Did Governor Kristi Noem just say the opposite of medical fact on national TV and endanger public health?
On Fox News again yesterday for another live chat from her private video studio in Pierre, Governor Noem said she tested negative again yesterday for coronavirus. Whew—that’s good.
However, this second test reverses a statement Team Noem made Monday saying the Governor would not be getting tested again. Noem’s office must have felt compelled to respond to the blowback from the Governor’s recklessly exposing the President of the United States to increased coronavirus risk for over three hours in close quarters on Air Force One after her close contact with a person who tested positive Friday for coronavirus.
Much worse, Noem proceeded to contradict what seems to be pretty well-known science about how coronavirus spreads:
“I’ve always taken #COVID19 very seriously, but South Dakota trusted our citizens to exercise their personal responsibility to keep themselves and their loved-ones safe,” Noem tweeted, adding that she had also tested negative on Friday before meeting with Trump.
In an appearance on Fox News on Tuesday, Noem was asked about flying back to Washington, DC, with Trump on Air Force One after coming into contact with Guilfoyle, the girlfriend of Donald Trump Jr. and a top campaign fundraiser.
“We need to remember that Kimberly was asymptomatic and the science of the virus tells us that it’s very, very difficult to spread the virus when you’re asymptomatic,” Noem responded [emphasis mine; Rebecca Riess and Caroline Kelly, “South Dakota Governor Says She Has Tested Negative for Coronavirus After Being Exposed to Top Trump Campaign Official,” CNN, 2020.07.07].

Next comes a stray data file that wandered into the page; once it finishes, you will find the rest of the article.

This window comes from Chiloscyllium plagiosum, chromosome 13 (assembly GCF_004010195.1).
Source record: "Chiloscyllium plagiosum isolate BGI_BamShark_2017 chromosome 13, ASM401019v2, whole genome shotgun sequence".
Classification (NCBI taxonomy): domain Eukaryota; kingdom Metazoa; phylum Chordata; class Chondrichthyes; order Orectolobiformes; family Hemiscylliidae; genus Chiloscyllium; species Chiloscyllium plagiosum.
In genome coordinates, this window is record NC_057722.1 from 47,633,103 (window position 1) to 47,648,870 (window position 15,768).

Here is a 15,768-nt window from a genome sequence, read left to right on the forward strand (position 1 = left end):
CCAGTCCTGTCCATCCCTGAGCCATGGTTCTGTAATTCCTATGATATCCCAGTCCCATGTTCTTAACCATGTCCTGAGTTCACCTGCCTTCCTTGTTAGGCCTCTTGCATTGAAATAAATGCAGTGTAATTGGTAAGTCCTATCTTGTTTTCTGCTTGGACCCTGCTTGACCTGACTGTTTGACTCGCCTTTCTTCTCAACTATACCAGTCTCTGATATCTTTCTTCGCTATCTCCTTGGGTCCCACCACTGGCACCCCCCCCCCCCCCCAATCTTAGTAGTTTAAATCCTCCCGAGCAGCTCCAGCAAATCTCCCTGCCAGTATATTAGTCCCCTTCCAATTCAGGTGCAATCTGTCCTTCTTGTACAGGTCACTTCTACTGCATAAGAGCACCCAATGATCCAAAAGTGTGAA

As Noem spoke, the press was covering a new study that shows Noem’s statement that people who aren’t showing symptoms are “very, very unlikely” to spread coronavirus is flat wrong:
Just over half of new coronavirus infections are tied to people who don’t have symptoms, according to a new study from infectious disease modelers.
People sick with COVID-19 can be infectious before they start to show symptoms, while some don’t show symptoms at all. The study, published this week in the scientific journal Proceedings of the National Academy of Sciences, estimates that these presymptomatic and asymptomatic cases account for 48% and 3.4% of virus transmissions, respectively – meaning “silent disease transmission” can fuel outbreaks even if everyone who has symptoms is immediately isolated.
Those figures likely represent a conservative estimate, researchers acknowledge, and assume 17.9% of all coronavirus infections are asymptomatic. Other recent research indicates as many as 45% of all cases could be among people with no symptoms, and the Centers for Disease Control and Prevention previously estimated that 40% of transmissions occur before people show symptoms [Gaby Galvin, “Study: ‘Silent’ Transmission the Top Driver of Covid Outbreaks,” U.S. News and World Report, 2020.07.07].
It was in the papers two weeks ago that Noem’s statement yesterday is dead wrong:
It is now widely accepted that seemingly healthy people can spread the virus, though uncertainty remains over how much they have contributed to the pandemic. Though estimates vary, models using data from Hong Kong, Singapore and China suggest that 30 to 60 percent of spreading occurs when people have no symptoms [Matt Apuzzo, Selam Gebrekidan, and David D. Kirkpatrick, “How the World Missed Covid-19’s Silent Spread,” New York Times, 2020.06.27].
Governor Noem already has her Department of Health broadcasting a deceptive and incomplete PSA that claims washing your hands “is the very best weapon we have” to prevent coronavirus. That’s false: masks are at least as important, maybe more, in preventing the spread of covid-19. Noem’s PSA mentions covering one’s mouth when one coughs or sneezes, but it does not mention wearing a mask regularly in public situations.
Now Noem compounds her mixed messaging by saying on national TV that you’re not likely to spread coronavirus if you aren’t showing symptoms, a claim flatly contradicted by scientific evidence.
Governor Noem, please correct your error. The lives of millions of Americans depend on elected leaders giving correct public health information.